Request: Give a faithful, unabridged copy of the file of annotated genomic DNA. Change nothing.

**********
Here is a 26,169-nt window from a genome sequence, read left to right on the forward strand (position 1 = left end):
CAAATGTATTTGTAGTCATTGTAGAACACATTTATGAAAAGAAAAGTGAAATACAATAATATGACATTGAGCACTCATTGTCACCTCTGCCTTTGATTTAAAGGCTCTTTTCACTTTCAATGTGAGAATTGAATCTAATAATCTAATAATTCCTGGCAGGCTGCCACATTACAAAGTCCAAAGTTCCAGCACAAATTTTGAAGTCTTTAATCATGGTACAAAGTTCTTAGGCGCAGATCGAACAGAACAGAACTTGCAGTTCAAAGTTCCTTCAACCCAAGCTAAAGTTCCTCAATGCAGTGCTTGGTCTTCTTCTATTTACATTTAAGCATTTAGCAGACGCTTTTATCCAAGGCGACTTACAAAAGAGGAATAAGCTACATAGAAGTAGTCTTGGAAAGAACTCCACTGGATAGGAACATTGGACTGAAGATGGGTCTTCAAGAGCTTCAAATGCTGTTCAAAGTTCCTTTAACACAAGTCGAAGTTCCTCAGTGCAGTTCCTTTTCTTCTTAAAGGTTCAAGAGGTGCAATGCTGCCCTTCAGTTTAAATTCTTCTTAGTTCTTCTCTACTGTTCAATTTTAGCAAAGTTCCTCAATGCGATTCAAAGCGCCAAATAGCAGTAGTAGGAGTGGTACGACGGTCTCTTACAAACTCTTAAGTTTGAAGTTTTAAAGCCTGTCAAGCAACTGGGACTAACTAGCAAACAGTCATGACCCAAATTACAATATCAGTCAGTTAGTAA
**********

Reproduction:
Here is a 26,169-nt window from a genome sequence, read left to right on the forward strand (position 1 = left end):
CAAATGTATTTGTAGTCATTGTAGAACACATTTATGAAAAGAAAAGTGAAATACAATAATATGACATTGAGCACTCATTGTCACCTCTGCCTTTGATTTAAAGGCTCTTTTCACTTTCAATGTGAGAATTGAATCTAATAATCTAATAATTCCTGGCAGGCTGCCACATTACAAAGTCCAAAGTTCCAGCACAAATTTTGAAGTCTTTAATCATGGTACAAAGTTCTTAGGCGCAGATCGAACAGAACAGAACTTGCAGTTCAAAGTTCCTTCAACCCAAGCTAAAGTTCCTCAATGCAGTGCTTGGTCTTCTTCTATTTACATTTAAGCATTTAGCAGACGCTTTTATCCAAGGCGACTTACAAAAGAGGAATAAGCTACATAGAAGTAGTCTTGGAAAGAACTCCACTGGATAGGAACATTGGACTGAAGATGGGTCTTCAAGAGCTTCAAATGCTGTTCAAAGTTCCTTTAACACAAGTCGAAGTTCCTCAGTGCAGTTCCTTTTCTTCTTAAAGGTTCAAGAGGTGCAATGCTGCCCTTCAGTTTAAATTCTTCTTAGTTCTTCTCTACTGTTCAATTTTAGCAAAGTTCCTCAATGCGATTCAAAGCGCCAAATAGCAGTAGTAGGAGTGGTACGACGGTCTCTTACAAACTCTTAAGTTTGAAGTTTTAAAGCCTGTCAAGCAACTGGGACTAACTAGCAAACAGTCATGACCCAAATTACAATATCAGTCAGTTAGTAA